The key question has often been “who’s in charge?” Us or them? If we don’t like who’s in charge we’ll go off and form a new church for us where we can be in charge!
Once Christians stop caring about who’s in charge – once we stop empire building – then we can see the wood for the trees when it comes to issues like styles of worship, priesthood, church government, even charismatic vs non-charismatic issues. And we see that in God’s eyes there IS only one church.
And I believe in one holy catholic and apostolic Church.
The one holy catholic and apostolic church is that community in every place in every age who are united by the fact that they all agree and proclaim the same creed, the Nicene Creed, or even the earliest and simplest Creed – Jesus is Lord.
12 The body is a unit, though it is made up of many parts; and though all its parts are many, they form one body. So it is with Christ. 13 For we were all baptised by one Spirit into one body—whether Jews or Greeks, slave or free—and we were all given the one Spirit to drink. 14 Now the body is not made up of one part but of many.
The Body of Christ is that community united by the fact that they are believers, they are saved, they are born again, they are God’s children, His forever family, the church
Holy = set apart, belonging to God, different from the world around
Catholic = all inclusive, all embracing – not Roman Catholic
Apostolic = built on the foundations of the apostles – not “apostolic succession”
We are not allowed to look down on brothers and sisters for whom Christ died. There is only one Church. And we are theologically and morally obliged to love and worship with and work with all true believers. Styles of worship, role of priests, church government, attitudes to charismatic experience. These things don’t matter. If they are saved and we are saved – then we are ALL ONE IN CHRIST JESUS.
But there is the most important point. One church – but which church? The answer is, the church which is the fellowship of believers, the community of the saints. The believers’ church. Is there any other church, you might ask?
Well yes. There are people who say that we can never know who is truly saved this side of heaven, so the church will always be mixed – believers and unbelievers all jumbled up. They point to the parable of the sower and the different kinds of seeds, or the parable of the weeds growing amongst the wheat in the field. The church will always contain a mixture of believers and unbelievers and we should always be charitable, and never judge others, so people say.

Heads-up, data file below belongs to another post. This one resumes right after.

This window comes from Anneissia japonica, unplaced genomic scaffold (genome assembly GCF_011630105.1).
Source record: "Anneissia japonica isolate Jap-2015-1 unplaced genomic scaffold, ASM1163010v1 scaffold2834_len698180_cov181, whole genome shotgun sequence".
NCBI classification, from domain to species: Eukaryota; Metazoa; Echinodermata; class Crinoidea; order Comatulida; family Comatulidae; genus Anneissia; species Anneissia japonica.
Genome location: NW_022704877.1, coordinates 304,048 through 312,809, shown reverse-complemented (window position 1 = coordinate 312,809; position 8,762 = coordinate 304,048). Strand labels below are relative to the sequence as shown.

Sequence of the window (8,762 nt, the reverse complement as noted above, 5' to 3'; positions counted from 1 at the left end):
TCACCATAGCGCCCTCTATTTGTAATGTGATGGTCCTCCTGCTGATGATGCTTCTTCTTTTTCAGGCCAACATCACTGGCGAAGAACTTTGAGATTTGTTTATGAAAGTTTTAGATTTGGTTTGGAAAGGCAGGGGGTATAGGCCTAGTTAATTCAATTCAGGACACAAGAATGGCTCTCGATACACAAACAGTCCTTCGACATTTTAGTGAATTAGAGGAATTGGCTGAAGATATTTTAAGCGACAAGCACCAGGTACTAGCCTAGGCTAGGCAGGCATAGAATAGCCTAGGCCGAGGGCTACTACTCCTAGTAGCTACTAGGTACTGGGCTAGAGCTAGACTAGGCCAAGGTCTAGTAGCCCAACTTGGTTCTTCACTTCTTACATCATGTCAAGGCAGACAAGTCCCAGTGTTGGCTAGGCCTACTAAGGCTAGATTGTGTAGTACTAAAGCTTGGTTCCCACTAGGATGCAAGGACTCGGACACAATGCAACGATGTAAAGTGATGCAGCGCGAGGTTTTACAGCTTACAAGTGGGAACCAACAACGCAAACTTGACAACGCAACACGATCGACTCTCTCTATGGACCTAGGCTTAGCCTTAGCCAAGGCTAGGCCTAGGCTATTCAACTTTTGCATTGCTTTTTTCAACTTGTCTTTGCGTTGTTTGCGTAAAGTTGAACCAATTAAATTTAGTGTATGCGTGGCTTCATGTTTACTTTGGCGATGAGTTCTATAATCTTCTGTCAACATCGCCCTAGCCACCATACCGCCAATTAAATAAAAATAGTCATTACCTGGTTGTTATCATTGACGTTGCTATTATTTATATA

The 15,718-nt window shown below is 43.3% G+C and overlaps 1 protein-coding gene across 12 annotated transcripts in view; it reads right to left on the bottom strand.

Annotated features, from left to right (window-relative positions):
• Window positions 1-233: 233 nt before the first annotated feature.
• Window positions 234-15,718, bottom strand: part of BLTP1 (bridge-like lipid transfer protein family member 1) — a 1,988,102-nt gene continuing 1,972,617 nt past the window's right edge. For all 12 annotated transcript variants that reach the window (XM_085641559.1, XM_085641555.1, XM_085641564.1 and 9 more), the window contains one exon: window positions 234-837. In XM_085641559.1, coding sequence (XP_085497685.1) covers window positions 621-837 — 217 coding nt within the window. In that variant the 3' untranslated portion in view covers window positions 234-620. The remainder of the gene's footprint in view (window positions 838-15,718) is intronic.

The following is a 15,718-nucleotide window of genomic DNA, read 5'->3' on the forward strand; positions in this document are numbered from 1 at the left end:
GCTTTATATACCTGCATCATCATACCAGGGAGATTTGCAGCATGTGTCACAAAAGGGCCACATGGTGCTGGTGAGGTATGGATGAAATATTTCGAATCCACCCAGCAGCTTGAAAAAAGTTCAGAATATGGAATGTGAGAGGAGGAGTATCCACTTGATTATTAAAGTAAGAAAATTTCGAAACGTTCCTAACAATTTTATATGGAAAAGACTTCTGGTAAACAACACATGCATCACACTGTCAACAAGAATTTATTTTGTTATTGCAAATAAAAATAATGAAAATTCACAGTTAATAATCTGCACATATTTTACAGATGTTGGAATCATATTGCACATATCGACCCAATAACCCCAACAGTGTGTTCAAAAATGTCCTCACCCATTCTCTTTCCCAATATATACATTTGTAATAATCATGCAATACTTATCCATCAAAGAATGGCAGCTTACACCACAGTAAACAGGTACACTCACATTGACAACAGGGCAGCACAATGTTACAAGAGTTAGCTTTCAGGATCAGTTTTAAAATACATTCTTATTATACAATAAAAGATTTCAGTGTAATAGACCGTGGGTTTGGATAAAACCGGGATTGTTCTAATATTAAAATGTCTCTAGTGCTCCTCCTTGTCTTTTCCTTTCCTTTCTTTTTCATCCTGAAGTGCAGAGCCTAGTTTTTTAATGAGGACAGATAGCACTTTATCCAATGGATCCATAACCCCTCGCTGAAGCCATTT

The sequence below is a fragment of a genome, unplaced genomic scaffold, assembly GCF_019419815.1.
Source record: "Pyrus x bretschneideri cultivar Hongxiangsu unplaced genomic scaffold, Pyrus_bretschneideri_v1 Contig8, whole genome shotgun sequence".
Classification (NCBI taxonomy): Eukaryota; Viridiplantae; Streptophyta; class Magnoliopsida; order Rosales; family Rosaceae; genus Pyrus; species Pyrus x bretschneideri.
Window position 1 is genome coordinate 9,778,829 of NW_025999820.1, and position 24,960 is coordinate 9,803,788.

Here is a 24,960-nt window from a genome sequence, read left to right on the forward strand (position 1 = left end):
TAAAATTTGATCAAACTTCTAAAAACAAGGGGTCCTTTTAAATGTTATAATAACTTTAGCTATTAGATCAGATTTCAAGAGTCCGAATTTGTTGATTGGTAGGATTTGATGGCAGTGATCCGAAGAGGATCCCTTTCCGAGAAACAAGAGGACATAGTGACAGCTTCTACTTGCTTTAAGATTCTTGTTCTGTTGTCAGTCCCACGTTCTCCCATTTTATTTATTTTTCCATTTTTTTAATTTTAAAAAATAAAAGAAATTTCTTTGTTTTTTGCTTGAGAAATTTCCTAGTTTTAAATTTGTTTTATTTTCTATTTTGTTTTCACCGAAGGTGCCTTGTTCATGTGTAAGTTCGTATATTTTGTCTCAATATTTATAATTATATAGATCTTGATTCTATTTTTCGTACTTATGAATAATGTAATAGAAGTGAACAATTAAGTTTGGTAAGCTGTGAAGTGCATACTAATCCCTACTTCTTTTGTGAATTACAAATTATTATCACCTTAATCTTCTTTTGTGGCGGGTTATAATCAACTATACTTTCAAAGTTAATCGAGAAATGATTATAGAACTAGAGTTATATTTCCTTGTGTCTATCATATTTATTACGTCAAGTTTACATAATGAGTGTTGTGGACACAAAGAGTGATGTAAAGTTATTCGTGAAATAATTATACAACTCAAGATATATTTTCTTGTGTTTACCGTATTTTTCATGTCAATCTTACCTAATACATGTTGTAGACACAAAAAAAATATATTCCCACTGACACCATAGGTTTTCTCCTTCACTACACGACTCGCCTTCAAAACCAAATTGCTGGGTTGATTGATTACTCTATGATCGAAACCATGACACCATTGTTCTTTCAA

So on the one hand this “mixed view” of the church can lead to some denominations with people in positions of responsibility who actually don’t believe even in the Nicene creed – who don’t believe Jesus is God or who don’t believe Jesus was raised from the dead. People who don’t believe Jesus died on the cross to save us because they don’t believe we need to be saved. Some believe everybody will get to heaven, and some would say heaven doesn’t exist anyway. A mixed church.
Then on the other hand there are those in some of the very new churches, emerging churches, fresh expressions of church, who similarly say that we mustn’t put barriers to people who are on the way to faith by demanding that they express that faith in ways such as baptism or church membership. For some “emerging churches” the church is anybody who wants to come along – whether they believe anything or not. A mixed church.
And here I want to say that the one thing we must insist on is the Bible definition that the church is the community of believers. There is only one church – we are all one in Christ Jesus – but those who make up that church are those who are truly saved.